And the Agatha Christie revial keeps chugging along. Last fall we hosted an event for Lori Rader Day's Death at Greenway. On our hardcover top ten (as well as the I) is The Christie Affair, from Nina de Gramont. And on the paperback list is The Mystery of Mrs Christie, by Marie Benedict. From The Washington Post, Carol Memmott writes: "One would think nothing more could be ascertained or imagined about Christie’s (11 day) disappearance, yet novelist Marie Benedict has just published the intriguing The Mystery of Mrs. Christie, a fact-based, fiction-laced novel. It’s an empowering and wonderful tribute to the woman who has sold more than 2 billion books and whose stars, including Poirot and Miss Marple, are still and may always be at the forefront of the mystery genre." Oh, and Death on the Nile was the #1 film last week - that's something!

Paperback Nonfiction:
1. Educated, by Tara Westover
2. Braiding Sweetgrass, by Robin Wall Kimmerer
3. All That She Carried, by Tiya Miles
4. The Body Keeps the Score, by Bessel van der Kolk
5. Talking to Strangers, by Malcolm Gladwell
6. Evicted, by Matthew Desmond
7. Humankind, by Brad Aronson
8. Calypso, by David Sedaris
9. Learning to Pray, by James Martin
10. Chatter, by Ethan Cross

National Book Award winner All That She Carried didn't explode for us in hardcover, but is more than making up for it in paperback. This story, which looks at the history of Ashley's Sack, has this praise from Jennifer Szalai in The New York Times: “All That She Carried is a remarkable book, striking a delicate balance between two seemingly incommensurate approaches: Miles’s fidelity to her archival material, as she coaxes out facts grounded in the evidence; and her conjectures about this singular object, as she uses what is known about other enslaved women’s lives to suppose what could have been. 'This is not a traditional history,' Miles writes in her introduction. 'It leans toward evocation rather than argumentation, and is rather more meditation than monograph.'”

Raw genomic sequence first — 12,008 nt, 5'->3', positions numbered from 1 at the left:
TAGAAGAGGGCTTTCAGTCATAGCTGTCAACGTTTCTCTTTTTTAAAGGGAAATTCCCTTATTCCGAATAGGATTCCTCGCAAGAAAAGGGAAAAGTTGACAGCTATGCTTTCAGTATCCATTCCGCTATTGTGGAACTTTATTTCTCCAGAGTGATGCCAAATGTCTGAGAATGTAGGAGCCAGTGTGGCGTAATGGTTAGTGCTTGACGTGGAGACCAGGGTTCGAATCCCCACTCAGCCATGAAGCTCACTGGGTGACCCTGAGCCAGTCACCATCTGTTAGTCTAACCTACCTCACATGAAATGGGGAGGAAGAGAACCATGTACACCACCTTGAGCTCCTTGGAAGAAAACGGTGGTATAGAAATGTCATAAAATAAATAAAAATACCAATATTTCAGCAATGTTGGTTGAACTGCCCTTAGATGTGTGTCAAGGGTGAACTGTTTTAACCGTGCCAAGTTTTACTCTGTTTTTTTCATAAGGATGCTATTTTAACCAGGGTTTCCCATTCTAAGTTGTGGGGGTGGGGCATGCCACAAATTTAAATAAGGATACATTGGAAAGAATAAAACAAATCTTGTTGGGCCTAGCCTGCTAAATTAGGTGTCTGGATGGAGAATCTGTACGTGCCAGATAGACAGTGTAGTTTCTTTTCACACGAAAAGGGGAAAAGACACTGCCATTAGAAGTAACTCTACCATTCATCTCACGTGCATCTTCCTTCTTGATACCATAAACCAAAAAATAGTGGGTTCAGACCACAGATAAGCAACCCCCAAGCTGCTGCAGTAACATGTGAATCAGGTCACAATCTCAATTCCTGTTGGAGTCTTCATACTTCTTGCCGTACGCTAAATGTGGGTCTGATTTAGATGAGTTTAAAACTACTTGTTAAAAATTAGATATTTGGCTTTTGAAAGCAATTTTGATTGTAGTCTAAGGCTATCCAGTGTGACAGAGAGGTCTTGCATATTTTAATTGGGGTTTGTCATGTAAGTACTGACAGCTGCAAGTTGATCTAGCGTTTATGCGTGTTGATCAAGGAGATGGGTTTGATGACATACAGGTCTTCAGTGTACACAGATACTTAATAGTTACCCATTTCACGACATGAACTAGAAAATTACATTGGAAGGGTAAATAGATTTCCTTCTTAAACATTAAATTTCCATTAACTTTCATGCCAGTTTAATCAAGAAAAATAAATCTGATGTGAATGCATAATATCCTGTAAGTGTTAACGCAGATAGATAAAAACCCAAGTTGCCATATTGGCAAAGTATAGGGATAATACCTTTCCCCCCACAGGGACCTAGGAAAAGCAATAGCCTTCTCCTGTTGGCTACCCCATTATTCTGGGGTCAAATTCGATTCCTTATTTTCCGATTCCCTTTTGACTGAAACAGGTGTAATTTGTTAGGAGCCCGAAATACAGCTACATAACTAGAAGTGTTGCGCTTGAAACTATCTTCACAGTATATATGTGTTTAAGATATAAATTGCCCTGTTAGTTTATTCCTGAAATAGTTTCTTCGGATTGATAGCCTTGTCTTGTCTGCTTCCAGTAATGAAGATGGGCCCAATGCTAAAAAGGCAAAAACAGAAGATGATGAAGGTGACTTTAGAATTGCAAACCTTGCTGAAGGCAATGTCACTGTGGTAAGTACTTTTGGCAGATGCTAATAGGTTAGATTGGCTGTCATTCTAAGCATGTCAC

Books for Kids:
1. Ain't Burned All the Bright, by Jason Reynolds and Jason Griffin
2. Vinyl Moon, by Mahogany L Brown
3. When Stars Are Scattered, by Victoria Jamieson
4. Supernatural Society, by Rex Ogle
5. We Are Grateful, by Traci Sorell
6. Operation Do Over, by Gordon Korman (register for a virtual school visit, open to all classrooms, homeschoolers, and Korman fans, on February 22)
7. Stuntboy: In the Meantime, by Jason Reynolds and Raul the Third
8. I'm Not Scary, by Gail Storvik
9. Speak: The Graphic Novel, by Laurie Halse Anderson
10. Too Bright to See, by Kyle Lukoff

As you can see, our latest open-to-all virtual school visit is Gordon Korman with Operation Do Over. But we're still doing lots of traditionally registered virtual school visits, such as Rex Ogle this past week, for The Supernatural Society. Rex Ogle has created stories for Star Wars, LEGO, Power Rangers, Minions, DC Comics, and Marvel Comics, and he his own books have included memoirs such as Free Lunch, Punching Bag, and coming this fall, Abuela, Don't Forget Me. Readers have said The Supernatural Society is reminiscent of Lemony Snicket.